One of the objectives of the Bridging the Gaps programme is improving the rights of key populations. To realise this aim, non-governmental organisations (NGOs) are encouraged to do advocacy work around the Universal Periodic Review (UPR). COC Netherlands will, therefore, conduct a training on how to engage with the UPR mechanism. Participants will include activists from countries that will be up for review in the near future, namely Costa Rica, Nicaragua, El Salvador, Panama, and possibly Bolivia and Ecuador. The UPR was introduced by the United Nations Human Rights Council (UCHCR), to review the human rights records of all 193 UN member states on a regular basis, that is every four and a half year. It is intended to be a cooperative instrument, designed to assist states in fulfilling their international commitments and improving their human rights situation.
The UPR training will focus on the process of engaging with the UPR. The different steps include the very first coalition building and data collecting, writing a shadow report, and the actual lobby to other governments to make recommendations to your government in Geneva. The follow-up and implementation of these recommendations will also be addressed.
NGOs have a number of opportunities to take part in the UPR process. For instance, they can submit materials concerning countries under review. The Office of the High Commissioner for Human Rights will prepare a ten-page report summarising all such materials. The state under review is encouraged to hold national consultations with all relevant stakeholders to assist in preparing its report. NGOs can urge the state to hold consultations, invite government representatives to community consultations, and ensure an active dialogue with the state while it is preparing its report. The state will then submit its report. The report contains an outline of the consultation process, the national constitutional and statutory frameworks, international obligations, human rights achievements, best practices, challenges, and constraints. Moreover, it describes key national priorities, initiatives, and commitments that the state intends to undertake to improve its human rights situation.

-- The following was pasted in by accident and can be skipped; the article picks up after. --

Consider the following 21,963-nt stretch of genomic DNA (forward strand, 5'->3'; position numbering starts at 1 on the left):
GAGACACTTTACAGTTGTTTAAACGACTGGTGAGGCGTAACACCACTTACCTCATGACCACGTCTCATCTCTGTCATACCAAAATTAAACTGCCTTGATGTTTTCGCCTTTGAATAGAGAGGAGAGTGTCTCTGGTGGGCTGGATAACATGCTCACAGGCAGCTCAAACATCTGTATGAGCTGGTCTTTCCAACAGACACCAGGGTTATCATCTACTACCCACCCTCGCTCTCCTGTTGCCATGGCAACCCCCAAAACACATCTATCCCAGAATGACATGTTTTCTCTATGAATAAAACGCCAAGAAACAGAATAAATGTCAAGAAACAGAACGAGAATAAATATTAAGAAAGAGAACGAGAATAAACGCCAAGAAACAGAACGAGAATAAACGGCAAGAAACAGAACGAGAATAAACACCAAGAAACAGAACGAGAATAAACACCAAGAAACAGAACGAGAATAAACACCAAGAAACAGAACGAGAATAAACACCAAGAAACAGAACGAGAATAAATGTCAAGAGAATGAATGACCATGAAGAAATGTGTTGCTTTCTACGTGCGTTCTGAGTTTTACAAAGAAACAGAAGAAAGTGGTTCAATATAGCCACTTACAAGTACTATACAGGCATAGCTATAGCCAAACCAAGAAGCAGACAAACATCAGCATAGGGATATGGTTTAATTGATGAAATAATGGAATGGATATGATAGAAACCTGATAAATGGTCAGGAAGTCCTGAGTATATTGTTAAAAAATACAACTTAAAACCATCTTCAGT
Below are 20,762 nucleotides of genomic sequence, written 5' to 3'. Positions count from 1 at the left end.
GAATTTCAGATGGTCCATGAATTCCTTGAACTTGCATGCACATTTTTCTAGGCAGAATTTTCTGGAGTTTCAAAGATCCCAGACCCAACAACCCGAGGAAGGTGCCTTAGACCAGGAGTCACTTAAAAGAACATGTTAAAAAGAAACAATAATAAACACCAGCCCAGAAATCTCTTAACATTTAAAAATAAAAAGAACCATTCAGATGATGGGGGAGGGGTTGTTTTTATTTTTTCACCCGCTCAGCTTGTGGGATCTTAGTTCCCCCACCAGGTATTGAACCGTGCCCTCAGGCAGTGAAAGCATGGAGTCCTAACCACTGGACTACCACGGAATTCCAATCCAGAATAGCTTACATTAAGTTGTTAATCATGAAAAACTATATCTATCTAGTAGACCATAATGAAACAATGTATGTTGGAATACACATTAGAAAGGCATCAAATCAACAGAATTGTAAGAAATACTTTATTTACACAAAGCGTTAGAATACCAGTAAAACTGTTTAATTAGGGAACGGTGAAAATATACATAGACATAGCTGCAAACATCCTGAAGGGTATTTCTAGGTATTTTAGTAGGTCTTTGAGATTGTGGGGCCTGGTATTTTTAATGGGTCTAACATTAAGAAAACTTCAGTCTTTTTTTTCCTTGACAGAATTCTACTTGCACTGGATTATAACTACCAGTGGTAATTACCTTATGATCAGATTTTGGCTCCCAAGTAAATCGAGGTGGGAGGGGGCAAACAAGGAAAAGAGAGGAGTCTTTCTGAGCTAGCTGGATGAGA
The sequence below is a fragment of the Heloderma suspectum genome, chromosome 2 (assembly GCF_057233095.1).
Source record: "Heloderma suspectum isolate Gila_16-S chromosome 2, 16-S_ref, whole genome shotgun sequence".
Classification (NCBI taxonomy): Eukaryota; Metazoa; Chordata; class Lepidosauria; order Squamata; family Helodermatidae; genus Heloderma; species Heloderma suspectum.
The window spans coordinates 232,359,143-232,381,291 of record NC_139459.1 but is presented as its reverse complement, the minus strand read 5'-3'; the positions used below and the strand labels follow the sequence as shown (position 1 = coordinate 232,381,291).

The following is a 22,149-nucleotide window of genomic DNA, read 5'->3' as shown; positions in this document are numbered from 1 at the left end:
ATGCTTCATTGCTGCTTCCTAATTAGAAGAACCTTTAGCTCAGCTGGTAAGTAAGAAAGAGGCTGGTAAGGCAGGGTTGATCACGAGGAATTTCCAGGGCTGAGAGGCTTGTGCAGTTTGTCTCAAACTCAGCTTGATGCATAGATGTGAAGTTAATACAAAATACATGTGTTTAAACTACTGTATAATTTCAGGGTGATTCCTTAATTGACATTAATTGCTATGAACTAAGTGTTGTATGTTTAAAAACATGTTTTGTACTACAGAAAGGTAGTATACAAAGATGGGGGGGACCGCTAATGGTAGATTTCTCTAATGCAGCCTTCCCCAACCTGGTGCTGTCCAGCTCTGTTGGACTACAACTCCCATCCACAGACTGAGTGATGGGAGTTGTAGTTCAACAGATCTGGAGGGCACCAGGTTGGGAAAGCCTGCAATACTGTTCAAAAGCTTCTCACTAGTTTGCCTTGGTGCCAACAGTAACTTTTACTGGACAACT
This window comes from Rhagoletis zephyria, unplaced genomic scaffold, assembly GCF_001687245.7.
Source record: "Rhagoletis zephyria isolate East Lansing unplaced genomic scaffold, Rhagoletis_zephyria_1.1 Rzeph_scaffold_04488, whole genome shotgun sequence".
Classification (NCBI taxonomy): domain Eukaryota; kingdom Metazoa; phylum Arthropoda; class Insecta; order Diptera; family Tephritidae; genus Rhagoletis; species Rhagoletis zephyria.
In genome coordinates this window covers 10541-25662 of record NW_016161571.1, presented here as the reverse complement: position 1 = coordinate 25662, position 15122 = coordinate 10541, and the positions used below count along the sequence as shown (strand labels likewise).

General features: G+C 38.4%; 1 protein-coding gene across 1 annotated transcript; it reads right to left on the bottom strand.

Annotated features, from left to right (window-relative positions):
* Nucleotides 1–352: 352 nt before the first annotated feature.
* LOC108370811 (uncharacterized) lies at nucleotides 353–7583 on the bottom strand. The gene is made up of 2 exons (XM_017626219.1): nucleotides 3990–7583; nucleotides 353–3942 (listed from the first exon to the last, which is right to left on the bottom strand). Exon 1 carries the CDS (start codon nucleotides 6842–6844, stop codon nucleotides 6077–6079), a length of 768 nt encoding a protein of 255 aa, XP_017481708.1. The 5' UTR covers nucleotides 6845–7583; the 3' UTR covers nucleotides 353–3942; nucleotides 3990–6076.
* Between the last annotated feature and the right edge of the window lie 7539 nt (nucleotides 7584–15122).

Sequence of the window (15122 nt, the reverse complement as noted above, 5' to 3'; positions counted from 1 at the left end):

Advocacy in Geneva and beyond
Then, a Working Group consisting of the member states of the Human Rights Council will conduct a three-hour dialogue with the state concerned, in Geneva. NGOs will be able to attend the dialogue, but are not allowed to speak. NGOs may, however, organise informal briefings, make materials available, and encourage states on the Working Group to raise particular concerns and make recommendations. NGOs have an important opportunity to lobby governments to accept key recommendations prior to adoption of the final report. The final report will be considered by the full plenary of the Human Rights Council, during a one-hour session. Before the final report is accepted, NGOs are able to make general comments. Strong NGO participation in follow-up activities – preferably in partnership with mainstream human rights organisations or national human rights institutions – can help publicise and promote action on the recommendations. The state will be required to report on its implementation of the recommendations at its next review.
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